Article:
Look for 2 adults on the nest. The adult pair will show pair bonding behaviors such as vocalizations, aerial sky dances, and the male feeding the female fish. You may see the pair copulating, which typically begins 14 days before laying eggs.
Females will lay 1 - 4 eggs at a rate of one egg every 1 - 2 days. After laying, incubation starts. Look for adults taking turns sitting low in the nest incubating eggs. The incubation period can last 35 - 43 days.
Chicks hatch ~39 days after incubation begins. Look for adults bringing food to the nest and making "head bows" into the center. Chicks typically can't be seen until they are 2 - 3 weeks old, so feeding behavior is the only way to know chicks are there.
Around 4 weeks after hatching, look for the heads of chicks to show over the rim of the nest, particularly when adults bring food to the nest. Other times they lie flat and are harder to see. Count the number of chicks in the nest before they learn to fly
Chicks begin flying around 7 - 8 weeks old, and are still fed by the adults. Count the number of chicks who have successfully fledged the nest and are observed flying.
Chick Last Observed
4 - 10 weeks after fledging, chicks begin leaving the nest area to migrate south, once they have learned to fly and feed themselves. Record the date that the last chick left the nest.
Look for signs of nest failure like adult abandonment, adults no longer incubating eggs or feeding young.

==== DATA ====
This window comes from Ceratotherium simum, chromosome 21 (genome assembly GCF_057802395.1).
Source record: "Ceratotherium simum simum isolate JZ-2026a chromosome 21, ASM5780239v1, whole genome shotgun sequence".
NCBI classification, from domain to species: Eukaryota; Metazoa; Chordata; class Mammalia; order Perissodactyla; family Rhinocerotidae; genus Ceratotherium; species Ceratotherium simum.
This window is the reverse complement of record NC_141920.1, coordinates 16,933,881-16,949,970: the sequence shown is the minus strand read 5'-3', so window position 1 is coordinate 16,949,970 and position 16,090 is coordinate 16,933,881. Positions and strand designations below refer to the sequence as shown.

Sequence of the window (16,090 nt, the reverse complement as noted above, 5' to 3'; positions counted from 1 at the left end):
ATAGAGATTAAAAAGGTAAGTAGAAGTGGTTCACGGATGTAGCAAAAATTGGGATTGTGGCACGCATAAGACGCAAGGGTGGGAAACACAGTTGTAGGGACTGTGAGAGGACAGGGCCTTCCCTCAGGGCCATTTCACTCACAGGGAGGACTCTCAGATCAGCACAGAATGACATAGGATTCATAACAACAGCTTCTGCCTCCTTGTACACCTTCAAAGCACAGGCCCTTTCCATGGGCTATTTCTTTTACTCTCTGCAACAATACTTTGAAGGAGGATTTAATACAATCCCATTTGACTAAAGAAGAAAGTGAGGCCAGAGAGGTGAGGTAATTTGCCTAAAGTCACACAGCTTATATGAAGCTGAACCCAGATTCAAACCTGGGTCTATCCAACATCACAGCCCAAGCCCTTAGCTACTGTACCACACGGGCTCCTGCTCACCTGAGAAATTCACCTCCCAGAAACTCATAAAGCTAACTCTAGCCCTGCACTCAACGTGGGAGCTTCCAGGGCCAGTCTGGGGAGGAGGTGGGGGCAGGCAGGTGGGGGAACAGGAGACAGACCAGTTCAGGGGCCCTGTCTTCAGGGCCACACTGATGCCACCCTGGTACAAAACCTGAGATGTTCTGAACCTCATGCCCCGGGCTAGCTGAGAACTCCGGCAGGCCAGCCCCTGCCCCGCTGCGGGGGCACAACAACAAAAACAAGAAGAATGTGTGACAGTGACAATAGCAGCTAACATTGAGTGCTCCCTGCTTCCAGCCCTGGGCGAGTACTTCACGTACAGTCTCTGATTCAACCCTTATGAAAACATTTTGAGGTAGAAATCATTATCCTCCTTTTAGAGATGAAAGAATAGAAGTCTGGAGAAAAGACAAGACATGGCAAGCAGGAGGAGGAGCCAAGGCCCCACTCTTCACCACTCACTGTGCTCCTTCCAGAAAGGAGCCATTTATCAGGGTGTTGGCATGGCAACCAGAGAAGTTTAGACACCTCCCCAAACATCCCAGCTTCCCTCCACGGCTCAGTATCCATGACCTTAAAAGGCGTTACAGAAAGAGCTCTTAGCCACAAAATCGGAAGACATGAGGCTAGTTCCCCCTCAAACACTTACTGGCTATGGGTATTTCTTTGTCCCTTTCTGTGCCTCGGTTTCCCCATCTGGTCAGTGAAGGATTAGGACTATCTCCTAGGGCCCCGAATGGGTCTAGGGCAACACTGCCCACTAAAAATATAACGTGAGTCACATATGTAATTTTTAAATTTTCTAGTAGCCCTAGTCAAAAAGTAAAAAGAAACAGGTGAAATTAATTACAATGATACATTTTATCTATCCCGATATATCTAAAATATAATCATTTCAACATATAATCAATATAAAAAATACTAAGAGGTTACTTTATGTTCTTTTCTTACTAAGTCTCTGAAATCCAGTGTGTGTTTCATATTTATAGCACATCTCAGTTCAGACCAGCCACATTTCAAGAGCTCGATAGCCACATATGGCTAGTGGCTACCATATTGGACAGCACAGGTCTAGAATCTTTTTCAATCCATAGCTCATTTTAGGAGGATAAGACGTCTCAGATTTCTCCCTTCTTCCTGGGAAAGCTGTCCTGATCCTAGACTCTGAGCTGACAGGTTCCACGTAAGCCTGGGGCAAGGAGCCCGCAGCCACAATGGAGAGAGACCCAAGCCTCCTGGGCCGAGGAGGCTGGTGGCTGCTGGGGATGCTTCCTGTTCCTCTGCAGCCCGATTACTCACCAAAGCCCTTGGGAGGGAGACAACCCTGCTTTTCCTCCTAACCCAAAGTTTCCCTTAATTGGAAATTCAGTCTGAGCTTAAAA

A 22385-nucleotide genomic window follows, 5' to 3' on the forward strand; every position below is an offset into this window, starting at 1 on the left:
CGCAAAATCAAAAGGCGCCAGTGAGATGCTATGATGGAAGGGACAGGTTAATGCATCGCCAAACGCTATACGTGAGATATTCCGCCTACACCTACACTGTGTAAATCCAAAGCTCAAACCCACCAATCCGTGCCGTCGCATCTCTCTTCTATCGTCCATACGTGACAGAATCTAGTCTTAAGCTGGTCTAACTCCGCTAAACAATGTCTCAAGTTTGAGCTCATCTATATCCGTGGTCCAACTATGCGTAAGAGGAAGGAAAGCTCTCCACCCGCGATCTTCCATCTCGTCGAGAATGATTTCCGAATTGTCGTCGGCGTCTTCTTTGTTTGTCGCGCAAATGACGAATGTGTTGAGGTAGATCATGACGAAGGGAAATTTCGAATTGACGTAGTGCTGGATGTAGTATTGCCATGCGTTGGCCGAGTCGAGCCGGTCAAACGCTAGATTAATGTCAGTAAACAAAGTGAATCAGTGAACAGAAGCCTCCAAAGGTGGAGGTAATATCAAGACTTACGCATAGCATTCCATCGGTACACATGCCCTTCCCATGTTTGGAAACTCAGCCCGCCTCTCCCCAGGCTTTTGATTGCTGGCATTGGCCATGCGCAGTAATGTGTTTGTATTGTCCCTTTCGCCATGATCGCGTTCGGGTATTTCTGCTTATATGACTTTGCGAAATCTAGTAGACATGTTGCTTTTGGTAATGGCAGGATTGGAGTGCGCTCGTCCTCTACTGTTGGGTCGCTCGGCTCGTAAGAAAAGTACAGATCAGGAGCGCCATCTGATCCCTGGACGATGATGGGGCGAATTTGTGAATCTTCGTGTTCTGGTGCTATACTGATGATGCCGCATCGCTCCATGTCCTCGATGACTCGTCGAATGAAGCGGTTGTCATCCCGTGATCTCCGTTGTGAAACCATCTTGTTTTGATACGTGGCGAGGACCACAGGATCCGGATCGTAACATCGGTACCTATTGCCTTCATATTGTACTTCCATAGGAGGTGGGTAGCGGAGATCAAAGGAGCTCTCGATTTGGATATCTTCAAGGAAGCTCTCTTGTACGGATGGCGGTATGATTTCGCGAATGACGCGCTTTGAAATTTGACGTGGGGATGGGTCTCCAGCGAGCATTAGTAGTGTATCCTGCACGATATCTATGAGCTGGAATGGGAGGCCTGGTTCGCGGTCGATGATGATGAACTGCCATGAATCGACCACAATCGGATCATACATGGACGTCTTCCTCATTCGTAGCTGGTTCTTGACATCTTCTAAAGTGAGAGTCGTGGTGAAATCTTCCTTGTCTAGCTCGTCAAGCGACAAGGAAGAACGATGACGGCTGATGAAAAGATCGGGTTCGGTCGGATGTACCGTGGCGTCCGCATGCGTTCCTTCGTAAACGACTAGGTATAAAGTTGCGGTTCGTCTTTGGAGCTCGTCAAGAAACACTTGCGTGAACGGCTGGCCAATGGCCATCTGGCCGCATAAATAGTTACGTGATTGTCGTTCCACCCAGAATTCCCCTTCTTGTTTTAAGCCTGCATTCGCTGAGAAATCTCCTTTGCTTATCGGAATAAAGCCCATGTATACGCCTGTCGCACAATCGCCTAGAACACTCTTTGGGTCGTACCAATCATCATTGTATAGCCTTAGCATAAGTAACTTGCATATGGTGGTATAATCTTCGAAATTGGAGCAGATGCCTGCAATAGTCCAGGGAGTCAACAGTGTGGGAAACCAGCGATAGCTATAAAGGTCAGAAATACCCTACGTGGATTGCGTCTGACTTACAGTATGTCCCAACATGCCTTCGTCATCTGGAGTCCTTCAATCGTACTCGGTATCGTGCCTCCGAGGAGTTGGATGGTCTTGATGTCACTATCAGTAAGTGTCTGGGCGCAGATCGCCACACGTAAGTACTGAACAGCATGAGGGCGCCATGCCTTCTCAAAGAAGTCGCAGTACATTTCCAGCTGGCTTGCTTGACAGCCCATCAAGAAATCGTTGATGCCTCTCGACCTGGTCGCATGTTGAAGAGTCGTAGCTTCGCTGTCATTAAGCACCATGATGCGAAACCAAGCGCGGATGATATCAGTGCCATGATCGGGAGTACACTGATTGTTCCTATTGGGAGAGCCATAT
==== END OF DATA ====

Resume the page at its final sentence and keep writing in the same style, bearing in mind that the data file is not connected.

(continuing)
We just got back to the island ourselves and upon arrival observed one osprey (smaller seemed to be male) on perch on Friday April 3rd. We aren't sure of his exact arrival date. The larger female osprey showed up on the nest Sunday morning April 5th.
The nest is empty but I can see one osprey on the perch on the ground and another not far from the nest also on the ground near a small pool of water. It's hard to tell the difference between young and adult at this distance.
Two of the three chicks fledged in the past week. The smallest chick is on the nest resting between hopping and flapping the wings, landing on the post and then back into the nest. An adult is patiently waiting on the other post.
The chicks are as big as footballs now. Two are hopping and flapping stretching their wings. The third one is about the same size but is still laying low, not as active. We think the most active one could fly at anytime and we will be excited to see it happen.
This nest has 3 chicks! The father just brought back a fish. He is perched beside the nest. I can see the mother feeding the young, three distinct little heads. Seem the be similar in size, flapping their skinny wings and reaching out to their mother for a meal. This is the best view we've had so far and its great to see this osprey nest thriving.